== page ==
Worlds tallest hybrid timber building proposed for Sydney

July 15, 2020 by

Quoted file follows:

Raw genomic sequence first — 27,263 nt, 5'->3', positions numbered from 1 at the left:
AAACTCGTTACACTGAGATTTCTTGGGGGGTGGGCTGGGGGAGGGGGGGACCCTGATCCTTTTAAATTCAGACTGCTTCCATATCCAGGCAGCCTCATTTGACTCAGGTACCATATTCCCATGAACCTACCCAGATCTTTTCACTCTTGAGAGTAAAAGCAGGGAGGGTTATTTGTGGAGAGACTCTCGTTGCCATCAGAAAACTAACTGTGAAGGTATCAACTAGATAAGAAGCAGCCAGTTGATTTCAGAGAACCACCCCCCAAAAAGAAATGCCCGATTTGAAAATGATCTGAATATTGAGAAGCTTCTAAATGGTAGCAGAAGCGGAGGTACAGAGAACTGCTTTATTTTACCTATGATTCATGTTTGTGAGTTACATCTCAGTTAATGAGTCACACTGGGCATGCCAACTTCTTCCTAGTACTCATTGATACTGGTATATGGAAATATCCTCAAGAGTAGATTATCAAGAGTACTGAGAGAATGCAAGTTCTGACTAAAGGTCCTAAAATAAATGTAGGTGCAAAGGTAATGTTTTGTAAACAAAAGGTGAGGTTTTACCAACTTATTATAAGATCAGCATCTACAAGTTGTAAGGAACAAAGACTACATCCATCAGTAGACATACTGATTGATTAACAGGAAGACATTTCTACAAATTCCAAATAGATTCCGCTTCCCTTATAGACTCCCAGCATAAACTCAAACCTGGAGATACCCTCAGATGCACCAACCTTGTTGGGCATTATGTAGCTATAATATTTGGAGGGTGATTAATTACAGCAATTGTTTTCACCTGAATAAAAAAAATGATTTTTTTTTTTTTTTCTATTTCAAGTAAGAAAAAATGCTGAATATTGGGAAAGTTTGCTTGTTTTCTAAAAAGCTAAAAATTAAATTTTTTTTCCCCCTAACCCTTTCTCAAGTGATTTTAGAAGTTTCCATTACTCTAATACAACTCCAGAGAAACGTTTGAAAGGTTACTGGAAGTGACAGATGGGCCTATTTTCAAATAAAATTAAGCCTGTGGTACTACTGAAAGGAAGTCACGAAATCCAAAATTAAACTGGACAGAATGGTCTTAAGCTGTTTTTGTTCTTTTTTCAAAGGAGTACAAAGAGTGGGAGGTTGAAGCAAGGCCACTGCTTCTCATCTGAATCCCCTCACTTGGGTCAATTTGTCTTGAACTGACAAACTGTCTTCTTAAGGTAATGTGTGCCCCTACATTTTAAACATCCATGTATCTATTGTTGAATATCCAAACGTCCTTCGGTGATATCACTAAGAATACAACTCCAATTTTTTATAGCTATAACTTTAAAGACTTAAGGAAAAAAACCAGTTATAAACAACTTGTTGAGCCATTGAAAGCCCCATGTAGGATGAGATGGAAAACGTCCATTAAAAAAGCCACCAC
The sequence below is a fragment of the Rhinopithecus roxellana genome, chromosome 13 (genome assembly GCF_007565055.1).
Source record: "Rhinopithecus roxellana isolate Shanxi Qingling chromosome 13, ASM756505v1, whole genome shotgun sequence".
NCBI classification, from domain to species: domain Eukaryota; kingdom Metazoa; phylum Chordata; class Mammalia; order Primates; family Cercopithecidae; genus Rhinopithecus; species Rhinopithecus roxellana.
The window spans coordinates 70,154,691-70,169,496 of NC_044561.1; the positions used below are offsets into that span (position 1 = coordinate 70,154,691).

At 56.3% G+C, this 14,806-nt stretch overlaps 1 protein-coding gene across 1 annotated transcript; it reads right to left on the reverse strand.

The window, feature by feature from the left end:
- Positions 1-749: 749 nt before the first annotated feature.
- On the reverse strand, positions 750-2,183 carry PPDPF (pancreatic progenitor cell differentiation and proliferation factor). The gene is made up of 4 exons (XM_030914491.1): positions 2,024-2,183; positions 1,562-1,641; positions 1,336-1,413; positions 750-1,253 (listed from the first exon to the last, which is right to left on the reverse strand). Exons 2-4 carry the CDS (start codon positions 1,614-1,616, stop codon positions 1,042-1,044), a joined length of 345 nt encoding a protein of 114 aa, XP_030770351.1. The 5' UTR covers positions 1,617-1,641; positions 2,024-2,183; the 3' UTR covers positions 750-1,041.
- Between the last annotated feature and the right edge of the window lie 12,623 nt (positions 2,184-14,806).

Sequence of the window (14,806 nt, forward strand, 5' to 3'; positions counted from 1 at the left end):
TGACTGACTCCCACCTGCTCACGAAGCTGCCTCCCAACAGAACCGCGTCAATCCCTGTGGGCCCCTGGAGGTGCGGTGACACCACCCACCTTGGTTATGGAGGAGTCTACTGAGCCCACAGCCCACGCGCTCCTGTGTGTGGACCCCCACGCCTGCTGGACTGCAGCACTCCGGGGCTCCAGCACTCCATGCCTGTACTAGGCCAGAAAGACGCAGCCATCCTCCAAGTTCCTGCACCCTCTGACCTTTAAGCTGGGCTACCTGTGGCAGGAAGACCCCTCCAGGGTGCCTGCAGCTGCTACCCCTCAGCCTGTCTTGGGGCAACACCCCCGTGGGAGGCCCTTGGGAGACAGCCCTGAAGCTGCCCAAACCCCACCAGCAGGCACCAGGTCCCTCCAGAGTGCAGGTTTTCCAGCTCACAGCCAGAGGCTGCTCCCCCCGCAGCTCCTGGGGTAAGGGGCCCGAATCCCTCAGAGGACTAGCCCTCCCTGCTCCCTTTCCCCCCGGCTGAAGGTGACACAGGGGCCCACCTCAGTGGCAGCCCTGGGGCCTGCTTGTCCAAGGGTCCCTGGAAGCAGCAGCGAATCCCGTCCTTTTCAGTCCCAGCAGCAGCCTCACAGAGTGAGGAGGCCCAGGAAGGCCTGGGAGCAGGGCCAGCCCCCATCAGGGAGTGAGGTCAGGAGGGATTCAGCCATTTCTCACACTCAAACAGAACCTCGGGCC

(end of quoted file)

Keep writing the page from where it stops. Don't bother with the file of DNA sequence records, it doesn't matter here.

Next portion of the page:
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Australian software company Atlassian has tapped New York-based architecture firm SHoP Architects and Australian practice BVN to design its new Sydney headquarters — an approximately 40-story skyscraper that is expected to become the world’s tallest hybrid timber building once complete in 2025. Proposed for the emerging tech precinct at the city’s Central Station, the new Atlassian headquarters will target 100% renewable energy operations as well as 50% less embodied carbon in construction and 50% less energy consumption as compared to conventional buildings. These impressive targets will be made possible through the building’s use of mass timber construction that helps to substantially reduce a building’s carbon footprint. <img src="//inhabitat.com/wp-content/blogs.dir/1/files/2020/07/Atlassian-headquarters-SHoP-architects-and-BVN-1-889×592.jpg" alt="aerial rendering of 40-story tower with green roof" class="wp-image-2274967" Atlassian’s new headquarters will serve as a high-performance landmark and first anchor property for Central Station, an area that the NSW government plans to regenerate as a new tech precinct. The new Atlassian building is expected to generate 2,500 additional jobs — the tower will house 4,000 Atlassian staff — and add almost $1 billion annually to the Australian economy. The sustainable building will also move the needle forward on the company’s goal of achieving net-zero carbon emissions by 2050. Related: Canada’s first net-zero carbon, mass-timber college building to rise in Toronto <img src="//inhabitat.com/wp-content/blogs.dir/1/files/2020/07/Atlassian-headquarters-SHoP-architects-and-BVN-6-889×667.jpg" alt="rendering of tall timber tower with slatted exterior" class="wp-image-2274973" <img src="//inhabitat.com/wp-content/blogs.dir/1/files/2020/07/Atlassian-headquarters-SHoP-architects-and-BVN-7-889×592.jpg" alt="rendering of indoor garden full of plants" class="wp-image-2274974" The hybrid building, which will rise to an approximate height of 590 feet, will combine mass timber construction with a steel exoskeleton as well as solar panels built into the transparent facade. The electricity-generating facade system will include self-shading capabilities to reduce unwanted solar heat gain. An abundance of natural light and cross ventilation will also help reduce energy use. <img src="//inhabitat.com/wp-content/blogs.dir/1/files/2020/07/Atlassian-headquarters-SHoP-architects-and-BVN-2-889×592.jpg" alt="rendering of transparent facade revealing floors of offices filled with plants" class="wp-image-2274968" <img src="//inhabitat.com/wp-content/blogs.dir/1/files/2020/07/Atlassian-headquarters-SHoP-architects-and-BVN-5-889×667.jpg" alt="rendering of 40-story tower lit from within at night" class="wp-image-2274972" User comfort will be enhanced not only with the use of timber, which provides a sense of warmth throughout, but also through the integration of park spaces. Staggered outdoor gardens provide protected spaces designed for year-round comfort. Level 1 communal activities will be located at the first of the elevated parks of the tower. + Atlassian + SHoP Architects + BVN Architects Images by SHoP/BVN Architects